A new kind of CoD multiplayer.
For quite some time now, the Call of Duty series hasn’t done anything too drastic with its multiplayer. Sure, we’ve seen variations on the Class system, some loot box-style systems offering up more swag, and a few new game modes, but none of it ever felt dramatically different from the multiplayer we’d been playing for years. The gameplay itself was always fast-paced, thanks in part to the game’s relatively small and congested maps. Sledgehammer Games is still bringing the tight, fast-paced gunplay you’ve come to know and love from the series, with the likes of Domination and Team Deathmatch making a return. However, they’re also doing something a little ambitious this year to really mix up the tried and tested formula. It’s a gamble for sure, but one that has me confident has most definitely paid off from my hands-on time with the mode.
War mode is a narrative-driven, progressive multiplayer mode spread across a larger map than we’re accustomed to seeing in a Call of Duty title. As always, players are divided up into two teams. On the map we were playing on, Operation Breakout, the Allied forces had to complete a number of objectives while the Axis forces were trying to push them back. Starting things off, as part of the Allies, my team and I had to capture a European house from the Axis forces. It worked the same as any other capture point-based game mode you’ve seen in Call of Duty before, but the map, even at this early part, felt well thought-out. The Axis had the upper hand, just as they would in a real-life scenario where they’d dug themselves firmly into the town. Sandbags provided ample cover for the Axis, while Allied forces had to fight against the odds to really push through. We eventually managed it, making our way inside the house where the real battle for the capture point then began.
Once we’d pushed the Axis back from there, we then needed to repair a damaged bridge to allow our tanks to push through. The Operation Breakout War mode map again made this a perfect miniature battle in and of itself. Two crumbling buildings on the other side of the bridge provided ample opportunity for Axis forces to rain down fire on the bridge and any opponent brave enough to try and repair the bridge. From an Allied player’s perspective, this certainly felt like it had a more strategic focus than just running around aimlessly. The Allies had to divide themselves up between trying to repair the bridge and completing the objective, and trying to stop the enemy from simply picking these bridge repairers off as soon as they got to work.
After the bridge had been taken care of and we got our armor across, it was time to start bringing the fight to the Axis. This time around, players had to destroy an Axis ammunition depot. This worked very much like a game of Sabotage, with the Allies having to successfully plant a bomb and then defend it for a short period of time. Once the ammo cache was taken care of, Allies had to escort a tank through the rest of the town to take care of some pesky anti-aircraft guns. This final section of the game felt incredibly similar to escorting the payload in Overwatch. If Allied forces weren’t close enough to the tank, it’d start moving backwards, while having plenty of support surrounding the tank meant it could advance forward with little resistance (as long as you were landing your shots).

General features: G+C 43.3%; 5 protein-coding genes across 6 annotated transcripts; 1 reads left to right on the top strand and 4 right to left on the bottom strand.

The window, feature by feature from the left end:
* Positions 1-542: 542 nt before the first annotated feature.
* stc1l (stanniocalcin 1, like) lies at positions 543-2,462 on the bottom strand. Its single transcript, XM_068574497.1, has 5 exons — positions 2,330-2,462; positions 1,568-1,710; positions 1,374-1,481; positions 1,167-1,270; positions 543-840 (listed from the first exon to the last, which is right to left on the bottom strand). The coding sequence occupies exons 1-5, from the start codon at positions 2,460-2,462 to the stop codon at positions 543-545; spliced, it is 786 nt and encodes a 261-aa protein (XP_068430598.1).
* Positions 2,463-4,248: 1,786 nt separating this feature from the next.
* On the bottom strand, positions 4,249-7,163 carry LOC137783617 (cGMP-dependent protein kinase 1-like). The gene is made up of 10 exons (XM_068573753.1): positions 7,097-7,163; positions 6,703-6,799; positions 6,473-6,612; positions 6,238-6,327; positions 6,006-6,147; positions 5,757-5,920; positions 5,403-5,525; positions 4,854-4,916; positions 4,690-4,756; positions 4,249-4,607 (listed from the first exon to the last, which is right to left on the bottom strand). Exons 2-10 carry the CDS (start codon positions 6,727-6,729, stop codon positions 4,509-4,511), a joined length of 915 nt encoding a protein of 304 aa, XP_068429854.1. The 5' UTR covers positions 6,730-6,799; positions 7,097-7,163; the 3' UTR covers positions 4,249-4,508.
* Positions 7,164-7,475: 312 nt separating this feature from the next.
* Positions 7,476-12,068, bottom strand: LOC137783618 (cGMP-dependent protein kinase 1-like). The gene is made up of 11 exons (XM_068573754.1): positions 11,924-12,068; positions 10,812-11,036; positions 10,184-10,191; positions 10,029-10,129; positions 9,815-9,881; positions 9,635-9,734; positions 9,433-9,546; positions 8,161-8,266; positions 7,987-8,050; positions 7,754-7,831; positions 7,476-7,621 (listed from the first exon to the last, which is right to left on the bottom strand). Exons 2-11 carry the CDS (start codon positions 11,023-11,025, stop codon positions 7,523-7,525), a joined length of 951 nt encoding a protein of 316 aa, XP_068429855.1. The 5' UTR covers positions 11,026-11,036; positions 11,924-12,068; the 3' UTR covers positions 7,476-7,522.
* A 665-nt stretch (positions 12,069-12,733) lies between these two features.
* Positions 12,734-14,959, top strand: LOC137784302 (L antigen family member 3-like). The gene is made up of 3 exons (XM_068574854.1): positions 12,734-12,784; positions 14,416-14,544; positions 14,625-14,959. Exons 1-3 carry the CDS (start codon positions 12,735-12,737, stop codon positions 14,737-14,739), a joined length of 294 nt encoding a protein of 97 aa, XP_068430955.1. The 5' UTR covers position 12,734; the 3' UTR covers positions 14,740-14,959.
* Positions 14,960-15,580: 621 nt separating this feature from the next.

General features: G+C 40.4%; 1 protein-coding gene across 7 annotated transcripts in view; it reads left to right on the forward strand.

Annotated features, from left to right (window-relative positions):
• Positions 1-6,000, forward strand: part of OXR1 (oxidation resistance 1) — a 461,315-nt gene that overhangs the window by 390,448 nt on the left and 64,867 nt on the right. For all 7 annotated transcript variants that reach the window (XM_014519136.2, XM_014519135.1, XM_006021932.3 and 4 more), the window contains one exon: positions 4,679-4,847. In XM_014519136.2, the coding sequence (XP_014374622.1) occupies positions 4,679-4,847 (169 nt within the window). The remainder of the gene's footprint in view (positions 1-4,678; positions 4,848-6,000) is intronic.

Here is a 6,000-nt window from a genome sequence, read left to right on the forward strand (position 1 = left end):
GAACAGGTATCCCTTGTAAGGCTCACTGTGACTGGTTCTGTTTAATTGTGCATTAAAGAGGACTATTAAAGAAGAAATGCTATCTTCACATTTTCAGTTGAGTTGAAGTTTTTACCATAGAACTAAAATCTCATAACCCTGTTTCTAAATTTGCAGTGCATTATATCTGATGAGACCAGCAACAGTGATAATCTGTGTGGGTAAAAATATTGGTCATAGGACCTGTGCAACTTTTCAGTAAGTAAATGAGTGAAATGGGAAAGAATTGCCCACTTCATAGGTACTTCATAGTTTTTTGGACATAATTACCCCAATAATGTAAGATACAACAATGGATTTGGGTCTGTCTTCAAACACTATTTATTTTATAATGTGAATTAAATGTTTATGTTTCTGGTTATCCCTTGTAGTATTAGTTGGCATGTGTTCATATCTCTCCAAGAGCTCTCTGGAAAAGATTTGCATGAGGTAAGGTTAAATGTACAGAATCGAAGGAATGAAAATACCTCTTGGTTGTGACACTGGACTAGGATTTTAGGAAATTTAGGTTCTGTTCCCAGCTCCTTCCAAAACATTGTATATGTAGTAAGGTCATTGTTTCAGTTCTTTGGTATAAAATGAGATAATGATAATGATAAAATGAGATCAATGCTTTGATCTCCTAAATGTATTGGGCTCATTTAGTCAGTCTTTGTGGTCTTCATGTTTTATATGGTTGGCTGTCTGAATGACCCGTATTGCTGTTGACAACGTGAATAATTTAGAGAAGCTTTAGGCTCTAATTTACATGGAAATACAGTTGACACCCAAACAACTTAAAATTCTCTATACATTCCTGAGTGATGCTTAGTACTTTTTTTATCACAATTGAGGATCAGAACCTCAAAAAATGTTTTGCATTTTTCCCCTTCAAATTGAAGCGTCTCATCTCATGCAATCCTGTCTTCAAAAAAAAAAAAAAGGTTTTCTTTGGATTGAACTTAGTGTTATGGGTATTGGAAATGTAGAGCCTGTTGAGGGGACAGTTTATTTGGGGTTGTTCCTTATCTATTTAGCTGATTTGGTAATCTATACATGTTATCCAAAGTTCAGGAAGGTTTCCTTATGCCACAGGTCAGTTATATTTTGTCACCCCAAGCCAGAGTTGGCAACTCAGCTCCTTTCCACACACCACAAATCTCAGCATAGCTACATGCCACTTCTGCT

In premise, War mode sounds basically like a culmination of both capture-style game modes that we’ve seen before in the Call of Duty series, with some external inspiration from the likes of Overwatch’s payload escorting and Battlefield’s epic scale Conquest matches. With a relatively short timer counting down to the Allied forces impending failure at each turn, War mode’s objectives always have a sense of urgency, forcing players to actually concentrate on these rather than just going after kills. It also adds a level of tension and suspense that the ticket system and much longer time limits of Battlefield’s Conquest lacks.
With longer matches and larger maps, Call of Duty: WWII’s War is a refreshing take on the familiar multiplayer of the series. Yet, by breaking it down into a number of smaller and varied objectives, it manages to keep the fast-paced, hectic action at the heart of the experience.
Playing War mode in Call of Duty: WWII for just one match had me confident it’ll be my go-to mode when the game launches in November. It feels like a true evolution of the series’ multiplayer, drawing inspiration not only from actual historical events, but from the successes of its competition. While the success of the game mode will ultimately depend on whether or not Sledgehammer can make every map feel as great as Operation Breakout, this was certainly a promising sign for the future of Call of Duty multiplayer.